- “The two-year countdown keeps ticking despite what occurs in the U.K.”
City Index (Kathleen Brooks, EMEA research director)
- While the hung parliament result was a shock, the market reaction has also “been somewhat puzzling”
- After the initial decline, “as the results have rolled in and confirmed the exit poll result, the pound has remained relatively stable, suggesting that the prospect of a hung parliament and a second vote is not triggering market panic”
- Perhaps the market is looking at this result as a vote for a softer Brexit, which could boost the pound in the long run. However, this is fairly presumptuous of the FX market at this early stage
Oanda (Craig Erlam, senior market analyst at Oanda)
- Sterling has fallen off a cliff after the initial exit poll; a hung parliament is worst outcome from a markets perspective as it creates another layer of uncertainty ahead of Brexit negotiations and chips away at what is already a short timeline to secure a deal for Britain
CMC Markets (Michael Hewson, chief market analyst at CMC Markets)
- Plunge in the pound, prospect that Tories could struggle to form majority government is likely to have significant consequences for start of Brexit talks and raise serious questions as to how long May can survive as party leader, let alone Prime Minister
IG (Chris Beauchamp, chief market analyst)
- It has been a fascinating night, more so for the political ramifications than for the reaction on markets. After the initial shock of the exit poll, we have seen both the FTSE 100 and sterling stabilise
- Clearly, the fact that the Conservatives will be able to get past the 326 line with the help of Northern Ireland’s DUP is probably allowing markets, at least at this early stage, to keep a sense of perspective. Had the result been closer, investors would have been more nervous, but it still looks unlikely that Jeremy Corbyn will get anywhere near No. 10
Market Securities, (Stephane Ekolo, chief European strategist)
- “A hung parliament is not good for markets, but the worst possible outcome, which would have been a Corbyn victory, has been avoided. The odds of a U-turn on Brexit are clearly rising. A strong Labour victory would have had a big impact on a number of sectors such as utilities, but with this results, it’s a bit ‘business as usual’ for the equity market, and we should see the FTSE 100 further outperforming the FTSE 250”
Credit Suisse (Pierre Bose, head of European strategy)
- “For FTSE 100, in the first instance a hung parliament will weigh on risk sentiment but in the medium-term slightly weakened sterling is positive for large cap companies. Spillover effect to global markets has been limited, no reason why that has to change”
ETF Securities (James Butterfill, head of research and investment strategy)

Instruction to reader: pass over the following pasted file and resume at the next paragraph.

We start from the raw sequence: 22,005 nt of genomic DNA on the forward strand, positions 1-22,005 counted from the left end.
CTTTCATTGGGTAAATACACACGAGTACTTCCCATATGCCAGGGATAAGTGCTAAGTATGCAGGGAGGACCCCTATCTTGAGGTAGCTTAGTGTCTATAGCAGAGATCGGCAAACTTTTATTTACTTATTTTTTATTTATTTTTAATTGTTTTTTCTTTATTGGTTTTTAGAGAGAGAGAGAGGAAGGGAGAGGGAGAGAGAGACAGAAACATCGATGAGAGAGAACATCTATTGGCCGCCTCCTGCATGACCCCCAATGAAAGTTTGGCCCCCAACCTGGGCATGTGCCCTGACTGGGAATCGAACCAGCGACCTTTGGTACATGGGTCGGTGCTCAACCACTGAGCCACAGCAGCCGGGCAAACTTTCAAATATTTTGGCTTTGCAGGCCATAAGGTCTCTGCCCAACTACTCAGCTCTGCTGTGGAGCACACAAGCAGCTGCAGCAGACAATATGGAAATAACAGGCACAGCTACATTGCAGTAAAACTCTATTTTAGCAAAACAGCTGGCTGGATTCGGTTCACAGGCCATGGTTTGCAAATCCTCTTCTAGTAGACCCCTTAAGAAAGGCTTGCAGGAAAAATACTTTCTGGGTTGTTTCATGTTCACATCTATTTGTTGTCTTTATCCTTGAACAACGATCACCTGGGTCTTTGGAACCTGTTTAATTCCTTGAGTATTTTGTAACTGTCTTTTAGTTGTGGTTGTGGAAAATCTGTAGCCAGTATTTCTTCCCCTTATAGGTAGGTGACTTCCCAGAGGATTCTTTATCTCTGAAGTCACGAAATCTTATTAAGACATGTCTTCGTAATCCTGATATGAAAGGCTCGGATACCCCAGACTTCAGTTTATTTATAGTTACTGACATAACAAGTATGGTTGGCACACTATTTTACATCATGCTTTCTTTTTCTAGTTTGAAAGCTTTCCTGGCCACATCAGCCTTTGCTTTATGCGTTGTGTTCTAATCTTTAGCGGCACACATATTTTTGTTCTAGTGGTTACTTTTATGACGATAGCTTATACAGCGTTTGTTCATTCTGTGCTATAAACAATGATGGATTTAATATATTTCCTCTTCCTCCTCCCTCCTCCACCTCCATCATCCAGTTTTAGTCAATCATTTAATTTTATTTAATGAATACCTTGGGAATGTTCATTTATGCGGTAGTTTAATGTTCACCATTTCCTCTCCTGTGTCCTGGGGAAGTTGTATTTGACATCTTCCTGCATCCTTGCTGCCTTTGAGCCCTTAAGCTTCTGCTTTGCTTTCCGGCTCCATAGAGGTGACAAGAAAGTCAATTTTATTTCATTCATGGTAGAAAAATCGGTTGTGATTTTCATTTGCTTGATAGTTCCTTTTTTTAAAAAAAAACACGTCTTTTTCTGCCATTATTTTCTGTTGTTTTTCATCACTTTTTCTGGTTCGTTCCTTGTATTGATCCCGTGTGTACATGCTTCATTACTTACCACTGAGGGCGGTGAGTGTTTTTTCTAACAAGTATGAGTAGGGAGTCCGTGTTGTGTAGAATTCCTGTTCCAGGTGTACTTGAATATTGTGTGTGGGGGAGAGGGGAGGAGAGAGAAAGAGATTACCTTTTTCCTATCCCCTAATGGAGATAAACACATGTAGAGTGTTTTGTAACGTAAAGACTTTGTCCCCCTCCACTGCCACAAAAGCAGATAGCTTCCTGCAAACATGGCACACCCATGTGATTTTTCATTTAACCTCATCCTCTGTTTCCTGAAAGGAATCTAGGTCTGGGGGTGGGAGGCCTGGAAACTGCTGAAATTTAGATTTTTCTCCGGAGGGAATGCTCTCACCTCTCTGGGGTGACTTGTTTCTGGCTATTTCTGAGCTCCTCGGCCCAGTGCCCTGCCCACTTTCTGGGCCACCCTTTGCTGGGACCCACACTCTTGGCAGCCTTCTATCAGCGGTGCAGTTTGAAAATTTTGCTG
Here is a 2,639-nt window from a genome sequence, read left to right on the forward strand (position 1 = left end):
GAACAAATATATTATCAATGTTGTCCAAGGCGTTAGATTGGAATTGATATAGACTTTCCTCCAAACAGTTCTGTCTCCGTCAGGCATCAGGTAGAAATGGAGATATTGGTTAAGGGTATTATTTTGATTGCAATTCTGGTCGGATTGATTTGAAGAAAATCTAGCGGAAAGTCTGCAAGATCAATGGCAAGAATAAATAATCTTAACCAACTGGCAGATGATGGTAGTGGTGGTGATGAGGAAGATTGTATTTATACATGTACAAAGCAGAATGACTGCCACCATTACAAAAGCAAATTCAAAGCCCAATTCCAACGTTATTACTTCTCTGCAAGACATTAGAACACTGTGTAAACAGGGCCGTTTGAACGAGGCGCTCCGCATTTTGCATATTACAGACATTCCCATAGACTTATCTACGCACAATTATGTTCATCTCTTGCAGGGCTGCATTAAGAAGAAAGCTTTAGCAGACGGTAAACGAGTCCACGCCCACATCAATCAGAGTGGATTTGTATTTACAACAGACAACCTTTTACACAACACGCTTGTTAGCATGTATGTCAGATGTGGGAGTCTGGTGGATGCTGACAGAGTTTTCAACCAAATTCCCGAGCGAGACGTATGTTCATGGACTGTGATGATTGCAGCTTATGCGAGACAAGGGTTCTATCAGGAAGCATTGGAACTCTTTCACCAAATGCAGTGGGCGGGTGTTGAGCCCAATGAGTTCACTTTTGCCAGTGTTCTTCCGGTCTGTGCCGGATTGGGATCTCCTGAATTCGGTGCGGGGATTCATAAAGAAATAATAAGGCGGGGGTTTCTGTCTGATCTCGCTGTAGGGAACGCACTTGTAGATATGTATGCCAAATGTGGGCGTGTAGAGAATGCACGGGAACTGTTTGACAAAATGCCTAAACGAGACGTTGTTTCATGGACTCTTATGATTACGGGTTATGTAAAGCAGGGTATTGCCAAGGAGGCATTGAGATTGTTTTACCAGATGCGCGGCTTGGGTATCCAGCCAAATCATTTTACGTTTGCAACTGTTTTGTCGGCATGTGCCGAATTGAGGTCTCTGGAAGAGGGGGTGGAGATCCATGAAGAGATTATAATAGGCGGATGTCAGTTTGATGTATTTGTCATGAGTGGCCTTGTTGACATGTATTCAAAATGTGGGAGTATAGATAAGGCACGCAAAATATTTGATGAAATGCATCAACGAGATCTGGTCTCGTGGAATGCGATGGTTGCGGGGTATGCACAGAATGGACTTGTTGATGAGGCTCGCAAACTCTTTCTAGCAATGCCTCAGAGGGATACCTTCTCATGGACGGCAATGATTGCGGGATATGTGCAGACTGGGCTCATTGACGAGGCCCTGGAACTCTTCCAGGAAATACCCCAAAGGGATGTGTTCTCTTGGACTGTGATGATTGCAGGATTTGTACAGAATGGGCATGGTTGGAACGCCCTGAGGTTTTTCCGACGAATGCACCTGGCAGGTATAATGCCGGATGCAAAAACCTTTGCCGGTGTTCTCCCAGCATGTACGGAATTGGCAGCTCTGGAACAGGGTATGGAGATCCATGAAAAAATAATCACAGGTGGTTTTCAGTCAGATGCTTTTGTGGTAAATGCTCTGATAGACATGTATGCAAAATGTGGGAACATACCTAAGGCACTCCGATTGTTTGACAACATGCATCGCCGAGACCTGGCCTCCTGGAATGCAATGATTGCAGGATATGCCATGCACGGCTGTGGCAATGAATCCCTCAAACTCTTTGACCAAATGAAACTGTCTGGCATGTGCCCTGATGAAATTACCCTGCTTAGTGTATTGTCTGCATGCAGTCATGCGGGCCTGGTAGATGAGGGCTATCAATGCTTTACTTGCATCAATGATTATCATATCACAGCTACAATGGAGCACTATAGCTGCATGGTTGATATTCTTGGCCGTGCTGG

- “Typically a weak pound is positive for the index due to their near 70% foreign revenue exposure. FTSE 250 is much more vulnerable to a sell off as it is much more domestically focussed, although exporters could rally on weak GBP. Market worries will primarily be expressed in currencies, creating even more volatility”
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And here is Bloomberg's Richard Cudmore putting it all together
Damage to Sterling Fundamentals Only Marginal: Macro View
The long-term macro fundamentals for sterling were already very negative before this election. The critical issue from the vote is how it might shift the Brexit situation. And ultimately, that dynamic probably hasn’t changed too much. We’re in a sweet spot of uncertainty for the U.K. How long will Theresa May survive as the Conservative Party leader? What does this result mean for Brexit negotiations? All the "noise" will weigh on sterling in the short-term but have the fundamentals really shifted that much? No.
Many investors will claim that, far from a strengthened mandate, whatever government represents the U.K. will now have reduced credibility when negotiating Brexit terms. That sounds bad, but it’s important to remember that the U.K. didn’t have much credibility in the negotiations to start with. The EU always held the upper hand. This doesn’t have to mean a hard Brexit, like some believe, as early rhetoric from both sides of the divorce deal shouldn’t be over-weighted in the context of a two-year (minimum) process. Some investors may even try to suggest the election result makes a soft Brexit more likely.
I would argue that none of the Brexit probabilities have materially shifted. The EU doesn’t want to let the U.K. be a clear winner from leaving the union, but it’s also not in its interests for the U.K. economy to suffer inordinately as it would have negative contagion on interlinked European countries. Some sort of compromise on terms largely dictated by the EU was always likely, with a viable risk of no deal at all. The U.K. was never going to be allowed to cherry-pick terms and win a visibly large victory from the Brexit deal. And that will be the same next week in the wake of this election.
Sterling has an extremely negative real yield, backed by a structural current-account deficit and an uncertain trade status with its closest trade partners. The currency’s future remains bleak due to those factors, which are unaltered by the election. The larger downtrend in the pound started on May 10 and will persist. In the short-term, gilts may not like the election outcome, and sterling can suffer more amid the political noise, but those aren’t sustainable drivers of weakness. They are poor risk-reward reasons for short positions as we can expect two-way volatility in the days ahead.
Be negative on the pound, just not specifically because of the election